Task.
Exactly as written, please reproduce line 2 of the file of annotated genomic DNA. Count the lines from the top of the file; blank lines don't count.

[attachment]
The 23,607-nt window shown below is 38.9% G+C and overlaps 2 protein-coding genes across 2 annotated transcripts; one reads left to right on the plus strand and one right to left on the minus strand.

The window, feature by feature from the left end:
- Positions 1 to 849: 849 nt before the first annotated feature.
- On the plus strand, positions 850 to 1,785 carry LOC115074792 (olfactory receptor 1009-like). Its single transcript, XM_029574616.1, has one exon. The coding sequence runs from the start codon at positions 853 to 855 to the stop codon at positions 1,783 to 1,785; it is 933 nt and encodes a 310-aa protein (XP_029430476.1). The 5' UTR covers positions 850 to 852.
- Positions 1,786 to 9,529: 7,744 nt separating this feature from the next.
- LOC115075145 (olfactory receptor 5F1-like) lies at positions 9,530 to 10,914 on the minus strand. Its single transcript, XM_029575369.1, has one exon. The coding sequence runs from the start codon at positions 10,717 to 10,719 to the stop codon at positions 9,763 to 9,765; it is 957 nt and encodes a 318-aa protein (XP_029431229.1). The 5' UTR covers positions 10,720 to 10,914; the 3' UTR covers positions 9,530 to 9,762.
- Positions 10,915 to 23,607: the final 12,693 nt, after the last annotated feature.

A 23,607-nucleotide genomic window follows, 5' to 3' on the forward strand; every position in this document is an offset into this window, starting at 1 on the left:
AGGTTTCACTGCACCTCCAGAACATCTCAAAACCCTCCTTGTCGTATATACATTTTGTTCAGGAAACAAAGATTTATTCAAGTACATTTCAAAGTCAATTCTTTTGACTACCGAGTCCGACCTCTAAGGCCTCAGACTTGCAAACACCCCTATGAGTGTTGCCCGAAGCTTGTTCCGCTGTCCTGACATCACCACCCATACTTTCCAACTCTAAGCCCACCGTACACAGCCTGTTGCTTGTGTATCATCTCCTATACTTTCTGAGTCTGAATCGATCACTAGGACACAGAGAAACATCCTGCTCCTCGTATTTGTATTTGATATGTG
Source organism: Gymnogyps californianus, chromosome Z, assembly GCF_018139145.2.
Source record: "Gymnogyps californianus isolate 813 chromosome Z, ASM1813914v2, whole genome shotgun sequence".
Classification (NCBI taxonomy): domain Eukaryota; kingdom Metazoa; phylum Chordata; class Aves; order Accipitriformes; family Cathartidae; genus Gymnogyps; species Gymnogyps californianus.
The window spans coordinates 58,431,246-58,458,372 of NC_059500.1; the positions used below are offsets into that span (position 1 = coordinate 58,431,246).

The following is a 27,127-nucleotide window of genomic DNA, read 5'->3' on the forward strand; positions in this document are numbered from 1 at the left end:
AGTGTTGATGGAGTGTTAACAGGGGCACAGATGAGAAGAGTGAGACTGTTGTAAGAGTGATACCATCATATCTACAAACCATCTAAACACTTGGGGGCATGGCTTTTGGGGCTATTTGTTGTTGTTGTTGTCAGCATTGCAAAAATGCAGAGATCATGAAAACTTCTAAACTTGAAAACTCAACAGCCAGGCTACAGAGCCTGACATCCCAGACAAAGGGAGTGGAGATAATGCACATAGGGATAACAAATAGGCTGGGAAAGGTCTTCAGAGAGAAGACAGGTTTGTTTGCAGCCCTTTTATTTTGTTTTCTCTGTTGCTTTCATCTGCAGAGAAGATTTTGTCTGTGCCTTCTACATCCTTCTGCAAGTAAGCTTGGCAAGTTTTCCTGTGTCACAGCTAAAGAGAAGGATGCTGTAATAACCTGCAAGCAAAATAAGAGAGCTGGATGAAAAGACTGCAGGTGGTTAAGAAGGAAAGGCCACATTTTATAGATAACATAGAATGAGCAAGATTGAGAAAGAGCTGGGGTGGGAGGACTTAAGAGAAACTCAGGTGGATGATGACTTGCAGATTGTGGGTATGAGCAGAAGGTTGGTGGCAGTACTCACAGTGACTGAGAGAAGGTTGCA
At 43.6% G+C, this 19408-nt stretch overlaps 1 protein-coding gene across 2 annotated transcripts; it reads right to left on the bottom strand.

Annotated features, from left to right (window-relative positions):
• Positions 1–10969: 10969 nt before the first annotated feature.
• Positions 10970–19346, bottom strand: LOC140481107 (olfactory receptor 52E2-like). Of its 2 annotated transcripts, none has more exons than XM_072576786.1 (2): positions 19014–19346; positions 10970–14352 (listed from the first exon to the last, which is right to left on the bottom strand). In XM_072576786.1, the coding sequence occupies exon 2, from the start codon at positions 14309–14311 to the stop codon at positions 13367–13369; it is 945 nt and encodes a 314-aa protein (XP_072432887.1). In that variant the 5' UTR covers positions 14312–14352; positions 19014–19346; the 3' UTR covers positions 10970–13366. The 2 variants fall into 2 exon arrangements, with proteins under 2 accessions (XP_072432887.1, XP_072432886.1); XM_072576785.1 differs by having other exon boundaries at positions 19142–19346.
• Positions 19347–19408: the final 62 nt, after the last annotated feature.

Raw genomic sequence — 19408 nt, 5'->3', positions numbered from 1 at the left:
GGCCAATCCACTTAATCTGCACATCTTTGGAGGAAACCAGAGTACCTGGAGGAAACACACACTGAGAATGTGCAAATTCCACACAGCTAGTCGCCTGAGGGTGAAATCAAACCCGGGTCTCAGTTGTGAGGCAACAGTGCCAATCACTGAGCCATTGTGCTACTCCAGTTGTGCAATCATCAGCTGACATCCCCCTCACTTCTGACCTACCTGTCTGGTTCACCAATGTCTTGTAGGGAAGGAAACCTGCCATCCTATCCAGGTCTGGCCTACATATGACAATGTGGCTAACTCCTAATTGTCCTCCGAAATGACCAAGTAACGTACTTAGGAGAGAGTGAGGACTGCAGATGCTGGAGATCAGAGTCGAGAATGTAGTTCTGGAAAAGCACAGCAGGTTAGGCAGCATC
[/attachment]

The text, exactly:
The window, feature by feature from the left end: